Claude Nobs, who made the Montreux Jazz Festival in Switzerland one of the world’s premier performing arts events, died yesterday in Geneva. He was injured Christmas Eve while skiing in Caux-sur-Montreux near his home. Taken to a hospital, Nobs fell into a coma from which he never awoke. He was 76.
Nobs was born in Montreux, apprenticed as a cook, then worked in the Montreux tourism office. As tourism director, in 1967 he organized his first jazz festival. It included the newly popular Charles Lloyd Quartet with Keith Jarrett, Ron McClure and Jack DeJohnette. The festival was a success and quickly gave Montreux status among European festivals equal to George Wein’s Newport in the United States. The following year, Bill Evans brought the festival added exposure through the release of At The Montreux Jazz Festival, preserving one of the pianist’s most powerful trio performances.
In addition to a panoply of jazz stars, over the years Nobs and the Montreux festival also presented pop, blues and rock performers, among them Roberta Flack, Aretha Franklin, Deep Purple, Prince, Ray Charles and Frank Zappa. In 1971, he was lauded as a hero for rescuing several youngsters caught in the Montreux Casino after it caught fire during a Zappa concert.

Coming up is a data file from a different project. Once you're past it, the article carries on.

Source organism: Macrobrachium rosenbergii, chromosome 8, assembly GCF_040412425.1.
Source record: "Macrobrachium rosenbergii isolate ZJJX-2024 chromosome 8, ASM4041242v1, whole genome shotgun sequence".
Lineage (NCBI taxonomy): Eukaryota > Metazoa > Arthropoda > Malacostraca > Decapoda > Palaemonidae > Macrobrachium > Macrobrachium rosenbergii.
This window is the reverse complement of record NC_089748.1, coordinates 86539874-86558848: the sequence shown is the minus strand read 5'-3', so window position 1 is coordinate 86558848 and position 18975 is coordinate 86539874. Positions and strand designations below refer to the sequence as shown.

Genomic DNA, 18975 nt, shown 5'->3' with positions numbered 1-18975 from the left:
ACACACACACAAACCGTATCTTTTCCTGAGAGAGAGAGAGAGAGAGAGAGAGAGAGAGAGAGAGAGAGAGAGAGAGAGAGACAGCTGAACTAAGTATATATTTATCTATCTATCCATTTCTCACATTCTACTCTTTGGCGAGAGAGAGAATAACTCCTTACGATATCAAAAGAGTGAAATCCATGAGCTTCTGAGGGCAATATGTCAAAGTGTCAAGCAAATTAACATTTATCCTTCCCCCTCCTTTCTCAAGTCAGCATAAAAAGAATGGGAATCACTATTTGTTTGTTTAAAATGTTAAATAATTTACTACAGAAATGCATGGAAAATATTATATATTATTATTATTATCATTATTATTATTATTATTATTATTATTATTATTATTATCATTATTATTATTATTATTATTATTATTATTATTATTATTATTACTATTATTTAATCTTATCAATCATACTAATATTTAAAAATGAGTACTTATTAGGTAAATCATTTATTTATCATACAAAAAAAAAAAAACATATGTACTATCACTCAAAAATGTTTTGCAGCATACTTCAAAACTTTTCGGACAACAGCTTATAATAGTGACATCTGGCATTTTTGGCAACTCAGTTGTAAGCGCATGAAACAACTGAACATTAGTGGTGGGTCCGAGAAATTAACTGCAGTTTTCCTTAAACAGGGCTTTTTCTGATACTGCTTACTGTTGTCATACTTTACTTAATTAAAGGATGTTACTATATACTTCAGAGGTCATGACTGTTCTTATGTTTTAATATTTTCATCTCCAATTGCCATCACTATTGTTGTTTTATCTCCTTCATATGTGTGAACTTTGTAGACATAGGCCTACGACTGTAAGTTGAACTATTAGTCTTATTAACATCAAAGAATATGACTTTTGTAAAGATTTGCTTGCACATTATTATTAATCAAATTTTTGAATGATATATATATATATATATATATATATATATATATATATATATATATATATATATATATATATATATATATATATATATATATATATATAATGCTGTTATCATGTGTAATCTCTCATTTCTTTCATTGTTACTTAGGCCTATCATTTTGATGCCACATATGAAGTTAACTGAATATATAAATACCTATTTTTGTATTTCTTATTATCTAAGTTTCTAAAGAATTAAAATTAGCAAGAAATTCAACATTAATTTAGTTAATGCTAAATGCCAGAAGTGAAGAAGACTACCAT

In an interview with the Swiss video magazine NVP3d, Nobs demonstrated that his love of music went beyond presenting others.
In later years, Nobs shared directorship of the Montreux festival with Quincy Jones, who conducted Miles Davis’s 1993 revival of Davis’s collaborations with Gil Evans. Jones returns each year to present new artists. In addition to the 1968 Bill Evans recording, the dozens of albums made at the Montreux festival when it was under Nobs’ direction included Evans’ 1970 and 1991 return engagements and memorable appearances by Ella Fitzgerald, Miles Davis and a 1977 summit meeting of players as disparate as Dexter Gordon, Woody Herman, Stan Getz, Bob James and Woody Shaw.